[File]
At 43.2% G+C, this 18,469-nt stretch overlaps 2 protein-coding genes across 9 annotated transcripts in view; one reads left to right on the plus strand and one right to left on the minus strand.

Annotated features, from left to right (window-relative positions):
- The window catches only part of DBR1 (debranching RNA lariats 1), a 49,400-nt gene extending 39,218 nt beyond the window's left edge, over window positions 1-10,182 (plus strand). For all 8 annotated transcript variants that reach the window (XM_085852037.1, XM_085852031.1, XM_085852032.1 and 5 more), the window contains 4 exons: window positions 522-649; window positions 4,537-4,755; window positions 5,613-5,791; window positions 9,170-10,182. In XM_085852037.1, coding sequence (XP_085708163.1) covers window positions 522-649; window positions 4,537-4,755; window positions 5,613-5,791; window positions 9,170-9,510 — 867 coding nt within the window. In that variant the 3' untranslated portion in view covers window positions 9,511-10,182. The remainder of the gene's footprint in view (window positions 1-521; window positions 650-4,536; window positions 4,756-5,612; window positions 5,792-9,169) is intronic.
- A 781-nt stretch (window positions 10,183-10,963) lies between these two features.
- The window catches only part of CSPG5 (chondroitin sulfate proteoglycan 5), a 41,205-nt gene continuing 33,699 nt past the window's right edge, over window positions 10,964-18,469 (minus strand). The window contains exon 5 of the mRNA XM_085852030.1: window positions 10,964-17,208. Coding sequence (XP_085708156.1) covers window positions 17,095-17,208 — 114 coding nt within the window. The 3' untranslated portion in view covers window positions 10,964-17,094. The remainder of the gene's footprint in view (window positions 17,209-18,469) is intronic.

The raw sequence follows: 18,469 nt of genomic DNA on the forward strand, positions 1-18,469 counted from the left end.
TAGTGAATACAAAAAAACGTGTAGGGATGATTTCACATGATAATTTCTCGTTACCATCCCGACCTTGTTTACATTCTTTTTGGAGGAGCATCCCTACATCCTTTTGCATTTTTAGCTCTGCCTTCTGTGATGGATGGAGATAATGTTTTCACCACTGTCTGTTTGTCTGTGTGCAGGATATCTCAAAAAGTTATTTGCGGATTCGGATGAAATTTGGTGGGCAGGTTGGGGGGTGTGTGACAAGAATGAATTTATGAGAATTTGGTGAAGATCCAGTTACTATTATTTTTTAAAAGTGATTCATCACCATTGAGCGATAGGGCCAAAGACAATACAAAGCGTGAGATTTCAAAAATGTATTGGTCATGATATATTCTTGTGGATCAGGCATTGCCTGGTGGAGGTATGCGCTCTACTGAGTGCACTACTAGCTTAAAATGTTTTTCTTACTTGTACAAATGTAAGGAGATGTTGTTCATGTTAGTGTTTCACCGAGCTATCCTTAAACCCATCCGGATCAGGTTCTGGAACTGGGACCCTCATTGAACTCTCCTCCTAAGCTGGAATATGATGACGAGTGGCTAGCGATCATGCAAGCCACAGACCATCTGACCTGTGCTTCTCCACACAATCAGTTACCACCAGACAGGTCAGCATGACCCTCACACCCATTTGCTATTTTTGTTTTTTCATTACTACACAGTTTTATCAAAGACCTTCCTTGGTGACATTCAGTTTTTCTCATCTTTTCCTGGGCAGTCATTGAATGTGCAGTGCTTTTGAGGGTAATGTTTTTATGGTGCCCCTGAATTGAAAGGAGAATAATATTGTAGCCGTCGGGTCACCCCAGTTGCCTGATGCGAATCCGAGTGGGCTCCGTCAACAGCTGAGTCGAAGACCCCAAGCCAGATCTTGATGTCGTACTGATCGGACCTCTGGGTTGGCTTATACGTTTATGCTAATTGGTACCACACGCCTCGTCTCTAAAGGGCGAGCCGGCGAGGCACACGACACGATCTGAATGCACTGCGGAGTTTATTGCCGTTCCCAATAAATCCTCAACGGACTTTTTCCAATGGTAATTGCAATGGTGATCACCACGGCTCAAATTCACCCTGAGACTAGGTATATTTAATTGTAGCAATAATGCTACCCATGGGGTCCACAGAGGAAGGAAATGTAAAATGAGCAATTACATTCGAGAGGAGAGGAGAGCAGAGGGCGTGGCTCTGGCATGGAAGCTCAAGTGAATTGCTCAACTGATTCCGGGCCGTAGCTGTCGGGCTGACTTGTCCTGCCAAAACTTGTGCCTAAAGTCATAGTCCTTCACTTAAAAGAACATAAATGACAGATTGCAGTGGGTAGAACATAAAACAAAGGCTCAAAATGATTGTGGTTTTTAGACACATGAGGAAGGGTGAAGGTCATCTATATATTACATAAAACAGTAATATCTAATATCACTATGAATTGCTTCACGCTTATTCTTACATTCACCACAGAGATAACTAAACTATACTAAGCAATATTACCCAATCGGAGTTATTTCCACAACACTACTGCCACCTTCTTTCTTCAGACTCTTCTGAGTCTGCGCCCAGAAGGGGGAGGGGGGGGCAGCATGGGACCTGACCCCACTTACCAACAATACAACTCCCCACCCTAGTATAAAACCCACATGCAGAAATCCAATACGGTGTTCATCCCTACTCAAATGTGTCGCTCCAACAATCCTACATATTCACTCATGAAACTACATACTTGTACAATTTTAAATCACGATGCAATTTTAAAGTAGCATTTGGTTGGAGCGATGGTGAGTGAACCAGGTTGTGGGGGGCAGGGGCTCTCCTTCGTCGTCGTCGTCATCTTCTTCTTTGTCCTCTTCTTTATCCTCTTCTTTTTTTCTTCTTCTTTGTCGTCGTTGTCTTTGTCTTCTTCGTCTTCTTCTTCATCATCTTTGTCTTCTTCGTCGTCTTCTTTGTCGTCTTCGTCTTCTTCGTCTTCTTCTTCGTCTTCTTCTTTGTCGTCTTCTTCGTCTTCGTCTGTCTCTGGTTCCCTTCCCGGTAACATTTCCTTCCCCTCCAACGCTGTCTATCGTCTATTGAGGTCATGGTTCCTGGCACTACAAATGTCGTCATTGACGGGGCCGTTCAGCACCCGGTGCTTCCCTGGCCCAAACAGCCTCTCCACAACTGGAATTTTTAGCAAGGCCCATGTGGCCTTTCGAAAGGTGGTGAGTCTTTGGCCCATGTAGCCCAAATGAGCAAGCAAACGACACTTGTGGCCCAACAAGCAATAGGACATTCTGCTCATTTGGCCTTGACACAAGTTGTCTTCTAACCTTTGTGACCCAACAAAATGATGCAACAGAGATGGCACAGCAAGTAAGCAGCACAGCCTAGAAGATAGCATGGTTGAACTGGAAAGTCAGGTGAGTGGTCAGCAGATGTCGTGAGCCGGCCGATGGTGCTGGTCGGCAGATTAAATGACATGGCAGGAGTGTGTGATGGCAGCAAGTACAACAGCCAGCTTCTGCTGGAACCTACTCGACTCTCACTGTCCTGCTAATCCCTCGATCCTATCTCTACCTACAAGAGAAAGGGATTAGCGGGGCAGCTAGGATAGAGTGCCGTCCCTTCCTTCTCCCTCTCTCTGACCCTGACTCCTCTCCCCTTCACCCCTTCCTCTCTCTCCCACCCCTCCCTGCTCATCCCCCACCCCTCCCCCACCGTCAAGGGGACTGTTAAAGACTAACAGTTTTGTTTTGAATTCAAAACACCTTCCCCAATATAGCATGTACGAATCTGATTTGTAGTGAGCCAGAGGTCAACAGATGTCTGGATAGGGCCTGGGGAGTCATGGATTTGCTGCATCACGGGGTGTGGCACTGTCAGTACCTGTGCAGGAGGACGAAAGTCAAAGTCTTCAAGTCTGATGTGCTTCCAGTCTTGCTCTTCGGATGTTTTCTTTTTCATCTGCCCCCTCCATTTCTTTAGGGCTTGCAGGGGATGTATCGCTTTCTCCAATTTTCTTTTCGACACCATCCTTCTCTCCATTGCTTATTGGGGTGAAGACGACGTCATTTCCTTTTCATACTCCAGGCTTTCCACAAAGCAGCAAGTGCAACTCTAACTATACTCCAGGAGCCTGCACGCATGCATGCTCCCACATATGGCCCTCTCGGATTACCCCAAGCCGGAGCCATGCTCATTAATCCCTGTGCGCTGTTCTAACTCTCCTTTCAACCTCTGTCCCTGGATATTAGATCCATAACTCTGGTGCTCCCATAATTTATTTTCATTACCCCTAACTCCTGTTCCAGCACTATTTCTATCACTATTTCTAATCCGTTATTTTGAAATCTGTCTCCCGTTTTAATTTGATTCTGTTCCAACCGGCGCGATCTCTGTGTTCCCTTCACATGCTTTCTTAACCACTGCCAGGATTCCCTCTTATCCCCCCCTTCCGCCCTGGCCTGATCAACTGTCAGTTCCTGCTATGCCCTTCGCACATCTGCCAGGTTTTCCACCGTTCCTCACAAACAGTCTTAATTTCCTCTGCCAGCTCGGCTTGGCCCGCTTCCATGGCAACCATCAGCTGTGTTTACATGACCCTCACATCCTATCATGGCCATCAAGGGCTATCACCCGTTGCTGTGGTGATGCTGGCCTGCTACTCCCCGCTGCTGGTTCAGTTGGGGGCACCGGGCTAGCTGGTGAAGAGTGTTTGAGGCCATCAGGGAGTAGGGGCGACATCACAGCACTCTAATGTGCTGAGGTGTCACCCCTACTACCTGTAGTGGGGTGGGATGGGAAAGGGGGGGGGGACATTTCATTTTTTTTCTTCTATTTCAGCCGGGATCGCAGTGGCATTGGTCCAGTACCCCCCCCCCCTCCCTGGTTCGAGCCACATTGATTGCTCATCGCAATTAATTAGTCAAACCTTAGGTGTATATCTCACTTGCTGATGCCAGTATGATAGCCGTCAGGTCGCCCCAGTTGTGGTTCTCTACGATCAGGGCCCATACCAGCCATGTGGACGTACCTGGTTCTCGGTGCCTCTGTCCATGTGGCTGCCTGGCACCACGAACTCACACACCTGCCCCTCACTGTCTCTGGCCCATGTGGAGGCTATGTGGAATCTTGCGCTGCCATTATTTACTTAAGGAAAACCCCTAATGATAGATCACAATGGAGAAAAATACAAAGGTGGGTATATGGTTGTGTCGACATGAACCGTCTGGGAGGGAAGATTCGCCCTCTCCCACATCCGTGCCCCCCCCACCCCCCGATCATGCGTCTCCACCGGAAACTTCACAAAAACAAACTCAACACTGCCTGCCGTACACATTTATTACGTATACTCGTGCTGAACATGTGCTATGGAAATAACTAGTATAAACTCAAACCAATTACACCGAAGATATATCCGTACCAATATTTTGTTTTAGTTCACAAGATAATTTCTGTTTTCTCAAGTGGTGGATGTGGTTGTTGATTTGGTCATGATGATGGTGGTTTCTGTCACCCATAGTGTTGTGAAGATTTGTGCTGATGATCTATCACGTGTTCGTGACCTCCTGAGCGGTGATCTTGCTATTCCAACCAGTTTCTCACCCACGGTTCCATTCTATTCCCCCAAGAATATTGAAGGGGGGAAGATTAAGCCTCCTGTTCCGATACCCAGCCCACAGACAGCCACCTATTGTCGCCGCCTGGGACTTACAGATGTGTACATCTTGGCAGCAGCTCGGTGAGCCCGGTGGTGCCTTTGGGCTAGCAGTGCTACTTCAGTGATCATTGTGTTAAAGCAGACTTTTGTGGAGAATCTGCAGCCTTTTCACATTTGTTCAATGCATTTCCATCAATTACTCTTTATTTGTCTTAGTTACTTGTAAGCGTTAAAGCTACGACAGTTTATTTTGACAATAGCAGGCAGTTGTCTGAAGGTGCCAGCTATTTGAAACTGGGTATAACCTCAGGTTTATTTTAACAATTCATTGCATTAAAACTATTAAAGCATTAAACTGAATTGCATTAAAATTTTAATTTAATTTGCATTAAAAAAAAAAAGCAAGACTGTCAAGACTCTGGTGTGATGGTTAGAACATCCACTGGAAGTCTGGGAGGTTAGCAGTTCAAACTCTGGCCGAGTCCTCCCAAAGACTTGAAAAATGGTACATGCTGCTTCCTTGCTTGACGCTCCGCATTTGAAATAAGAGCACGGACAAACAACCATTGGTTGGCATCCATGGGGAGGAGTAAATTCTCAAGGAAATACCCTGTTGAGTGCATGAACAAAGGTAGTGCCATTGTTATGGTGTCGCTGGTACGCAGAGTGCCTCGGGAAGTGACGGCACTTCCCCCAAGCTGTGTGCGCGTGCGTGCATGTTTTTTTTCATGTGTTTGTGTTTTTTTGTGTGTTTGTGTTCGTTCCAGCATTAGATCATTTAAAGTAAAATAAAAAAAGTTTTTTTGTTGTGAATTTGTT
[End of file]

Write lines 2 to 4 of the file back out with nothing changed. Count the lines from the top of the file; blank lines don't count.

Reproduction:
Annotated features, from left to right (window-relative positions):
- The window catches only part of DBR1 (debranching RNA lariats 1), a 49,400-nt gene extending 39,218 nt beyond the window's left edge, over window positions 1-10,182 (plus strand). For all 8 annotated transcript variants that reach the window (XM_085852037.1, XM_085852031.1, XM_085852032.1 and 5 more), the window contains 4 exons: window positions 522-649; window positions 4,537-4,755; window positions 5,613-5,791; window positions 9,170-10,182. In XM_085852037.1, coding sequence (XP_085708163.1) covers window positions 522-649; window positions 4,537-4,755; window positions 5,613-5,791; window positions 9,170-9,510 — 867 coding nt within the window. In that variant the 3' untranslated portion in view covers window positions 9,511-10,182. The remainder of the gene's footprint in view (window positions 1-521; window positions 650-4,536; window positions 4,756-5,612; window positions 5,792-9,169) is intronic.
- A 781-nt stretch (window positions 10,183-10,963) lies between these two features.